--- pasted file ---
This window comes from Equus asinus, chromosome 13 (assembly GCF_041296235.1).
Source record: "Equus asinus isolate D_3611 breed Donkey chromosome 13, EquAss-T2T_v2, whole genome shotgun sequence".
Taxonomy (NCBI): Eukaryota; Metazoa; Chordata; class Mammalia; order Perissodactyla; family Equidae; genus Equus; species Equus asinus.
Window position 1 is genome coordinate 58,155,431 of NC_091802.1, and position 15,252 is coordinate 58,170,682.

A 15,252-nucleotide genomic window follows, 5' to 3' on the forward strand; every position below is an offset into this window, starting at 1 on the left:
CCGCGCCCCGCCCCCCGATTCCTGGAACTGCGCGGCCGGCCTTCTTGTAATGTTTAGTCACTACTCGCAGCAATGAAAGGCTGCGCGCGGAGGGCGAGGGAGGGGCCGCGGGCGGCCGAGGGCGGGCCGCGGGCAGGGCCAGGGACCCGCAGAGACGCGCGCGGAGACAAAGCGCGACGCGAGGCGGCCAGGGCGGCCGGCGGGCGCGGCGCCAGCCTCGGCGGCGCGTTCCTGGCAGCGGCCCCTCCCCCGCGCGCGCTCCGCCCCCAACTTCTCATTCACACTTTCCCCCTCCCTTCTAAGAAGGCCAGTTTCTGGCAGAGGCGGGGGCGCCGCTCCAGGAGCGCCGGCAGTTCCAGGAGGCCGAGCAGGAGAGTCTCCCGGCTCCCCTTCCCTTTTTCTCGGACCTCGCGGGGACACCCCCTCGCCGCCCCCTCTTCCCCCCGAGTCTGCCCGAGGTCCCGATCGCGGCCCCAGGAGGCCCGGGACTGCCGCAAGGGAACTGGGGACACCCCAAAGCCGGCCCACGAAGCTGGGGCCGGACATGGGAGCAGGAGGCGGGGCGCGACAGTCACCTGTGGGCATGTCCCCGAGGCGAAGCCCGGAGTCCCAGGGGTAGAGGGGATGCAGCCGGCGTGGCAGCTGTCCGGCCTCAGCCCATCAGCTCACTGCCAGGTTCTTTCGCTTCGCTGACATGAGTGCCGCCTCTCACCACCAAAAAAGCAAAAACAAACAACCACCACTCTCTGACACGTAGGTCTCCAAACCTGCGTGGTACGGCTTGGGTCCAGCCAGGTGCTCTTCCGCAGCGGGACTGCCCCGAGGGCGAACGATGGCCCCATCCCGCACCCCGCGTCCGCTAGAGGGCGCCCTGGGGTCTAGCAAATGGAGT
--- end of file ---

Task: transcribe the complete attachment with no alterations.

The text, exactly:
This window comes from Equus asinus, chromosome 13 (assembly GCF_041296235.1).
Source record: "Equus asinus isolate D_3611 breed Donkey chromosome 13, EquAss-T2T_v2, whole genome shotgun sequence".
Taxonomy (NCBI): Eukaryota; Metazoa; Chordata; class Mammalia; order Perissodactyla; family Equidae; genus Equus; species Equus asinus.
Window position 1 is genome coordinate 58,155,431 of NC_091802.1, and position 15,252 is coordinate 58,170,682.

A 15,252-nucleotide genomic window follows, 5' to 3' on the forward strand; every position below is an offset into this window, starting at 1 on the left:
CCGCGCCCCGCCCCCCGATTCCTGGAACTGCGCGGCCGGCCTTCTTGTAATGTTTAGTCACTACTCGCAGCAATGAAAGGCTGCGCGCGGAGGGCGAGGGAGGGGCCGCGGGCGGCCGAGGGCGGGCCGCGGGCAGGGCCAGGGACCCGCAGAGACGCGCGCGGAGACAAAGCGCGACGCGAGGCGGCCAGGGCGGCCGGCGGGCGCGGCGCCAGCCTCGGCGGCGCGTTCCTGGCAGCGGCCCCTCCCCCGCGCGCGCTCCGCCCCCAACTTCTCATTCACACTTTCCCCCTCCCTTCTAAGAAGGCCAGTTTCTGGCAGAGGCGGGGGCGCCGCTCCAGGAGCGCCGGCAGTTCCAGGAGGCCGAGCAGGAGAGTCTCCCGGCTCCCCTTCCCTTTTTCTCGGACCTCGCGGGGACACCCCCTCGCCGCCCCCTCTTCCCCCCGAGTCTGCCCGAGGTCCCGATCGCGGCCCCAGGAGGCCCGGGACTGCCGCAAGGGAACTGGGGACACCCCAAAGCCGGCCCACGAAGCTGGGGCCGGACATGGGAGCAGGAGGCGGGGCGCGACAGTCACCTGTGGGCATGTCCCCGAGGCGAAGCCCGGAGTCCCAGGGGTAGAGGGGATGCAGCCGGCGTGGCAGCTGTCCGGCCTCAGCCCATCAGCTCACTGCCAGGTTCTTTCGCTTCGCTGACATGAGTGCCGCCTCTCACCACCAAAAAAGCAAAAACAAACAACCACCACTCTCTGACACGTAGGTCTCCAAACCTGCGTGGTACGGCTTGGGTCCAGCCAGGTGCTCTTCCGCAGCGGGACTGCCCCGAGGGCGAACGATGGCCCCATCCCGCACCCCGCGTCCGCTAGAGGGCGCCCTGGGGTCTAGCAAATGGAGT